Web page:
As climate change continues to alter how people do business, companies have been looking for ways to lessen the negative effects humans have on the environment.
That’s where green bonds come in.
You may have never heard of green bonds before, but for over a decade, they have been a way to get eco-friendly projects started. Before we get into Latin America’s role in it all, let’s review what green bonds are.
What Are Green Bonds?
Green bonds or climate bonds are bonds whose proceeds are given to environmental and climate change projects. Think of building solar panels and wind turbines — green bonds would go exclusively to these projects to help the environment and help slow climate change.
If an organization wants to be more eco-friendly and support green projects, a green bond is one way to do fund the project. In addition, investors can feel good about being socially responsible and investing in an industry that helps change the planet for the better.
Who is Issuing Green Bonds?
Local, state, and national governments, as well as companies, are the ones issuing green bonds. European Investment Bank and the World Bank are some of the largest distributors. In the U.S, even Fannie Mae, the federal national mortgage association, issues green bonds.
Who is Buying Green Bonds?
Institutional investors, investment managers, and governments are buying green bonds. Institutional investors are usually commercial banks, pension funds, mutual funds, and insurance companies.
But are so many different organizations interested in buying green bonds?
What makes green bonds great for investors is that they are generally safe investments and tax-exempt.
Let’s look at reasons for this below.
The Potential of Green Bonds
In 2018, there were $170.6 billion in green bonds issued. At the end of 2019, issuance grew by 51% at $257.7 billion with some projections well into 270 billion!
Not only is this an insane jump, but the Climate Bonds Initiative estimates that $350 billion worth of green bonds will be issued globally in 2020.
That being said, Latin America’s green investment contribution pales in comparison to those of Europe and North America. Check out the stats below.
Despite the low issuance of green bonds in Latin America in the past, industry experts are predicting a sharp rise in green projects in the region.
The bonds help the countries become sustainable and eco-friendly, as well as push for more investments in projects that will make Latin America a more attractive place to invest in.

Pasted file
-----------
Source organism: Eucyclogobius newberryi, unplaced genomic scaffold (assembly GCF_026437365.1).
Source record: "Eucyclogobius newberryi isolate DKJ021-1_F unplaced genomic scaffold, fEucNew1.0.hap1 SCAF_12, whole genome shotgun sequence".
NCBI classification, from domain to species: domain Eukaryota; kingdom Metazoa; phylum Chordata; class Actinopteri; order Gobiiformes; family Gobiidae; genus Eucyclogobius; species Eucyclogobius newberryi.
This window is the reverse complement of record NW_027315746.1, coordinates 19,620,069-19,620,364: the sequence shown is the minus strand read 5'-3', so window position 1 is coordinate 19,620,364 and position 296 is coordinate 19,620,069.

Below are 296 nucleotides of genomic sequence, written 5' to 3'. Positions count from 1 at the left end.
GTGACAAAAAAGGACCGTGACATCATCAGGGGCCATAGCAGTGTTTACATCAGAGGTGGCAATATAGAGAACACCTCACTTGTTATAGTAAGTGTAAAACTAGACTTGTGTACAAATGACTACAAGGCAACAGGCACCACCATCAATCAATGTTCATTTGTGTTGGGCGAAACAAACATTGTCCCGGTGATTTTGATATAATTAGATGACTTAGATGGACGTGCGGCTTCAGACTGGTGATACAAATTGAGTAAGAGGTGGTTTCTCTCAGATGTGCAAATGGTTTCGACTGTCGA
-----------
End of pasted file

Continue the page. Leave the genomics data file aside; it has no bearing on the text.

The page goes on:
Examples of Green Bond Projects
Billions of dollars of green bonds have been used around the world to fund eco-friendly sustainability projects. Even brands that are household names have jumped right into the green bond trend. Here are just a few examples of green bond projects.
Apple issued a $1.5 billion green bond in 2015 and a $1 billion green bond to fund clean energy and environmental projects in 2017. The revenue from selling the bonds will be used to support renewable energy and energy efficiency at Apple facilities and its supply chain.
In October 2019, Pepsi offered its first green bond at $1 billion. It will use the profits to reduce their greenhouse gas emissions and to replenish the water it consumes during manufacturing. Another eco-friendly Pepsi project is to buy biodegradable or recyclable material for packaging.
More recently, VF Corp, which owns brands like Vans, The North Face and Timberland, closed a €500 million green bond offering. It plans to use the proceeds to support its sustainability goals, like sourcing some of its materials from recyclable, renewable, or regenerative sources by 2030.
LATAM and Green Bonds
While the U.S, Europe, and Asia have been investing in green bonds for years, LATAM has lagged.
Latin America has finally jumped on the bond train and is catching up with other regions in this type of investment.
Green bond disbursement has picked up in the past three years and investors are looking to buy climate bonds in Latin American countries.
This region is becoming one of the fastest-growing in the world, investment in green bonds, not to mention LATAM investment in fintech are just a few of the reasons why people are eager to invest in Latin America.
Brazil is the biggest issuer of green bonds in Latin America. It represents 41% of total LATAM issuance (or $5.1 billion) as of July 2019. As of February 2020, Brazil’s interest rate is low at 4.25%, which is beneficial to investors. As a result of these favorable conditions, green bonds are to be a sure hit in Brazil!
One project the bond revenue will fund is responsible soy and corn production. They will offer low-interest credit lines to soy and corn farmers who vow not to not clear native forests for agriculture.
In second place is Chile, where in June 2019, it issued $1.42 billion in green bonds and raised $959 million on the European bond market. It was the first non-European sovereign to issue a sovereign green bond in euros. By July, it had disbursed $3.1 billion in bonds.
At the time, Chile announced a climate action plan to shut down all coal power plants by 2040. Chile also wants to be carbon neutral by 2050. The revenue from its green bonds can help the country reach its environmental goals.
Last but not least is Mexico, the third-largest issuer of green bonds in Latin America. It distributed $1.8 billion worth of bonds in the first half of 2019. Money earned from their green bonds was used to finance projects on energy efficiency, sustainable transport, and hydraulic infrastructure. It just goes to show how beneficial funding is to help stop climate change and help everyone be more eco-friendly.
Stay Up to Date on Everything LATAM
Green bonds are the next new form of investing in Latin America. If you want to stay in the LATAM trend loop, check out our blog at Colibri Content.
And if you want to invest or break into Latin America, contact us at firstname.lastname@example.org!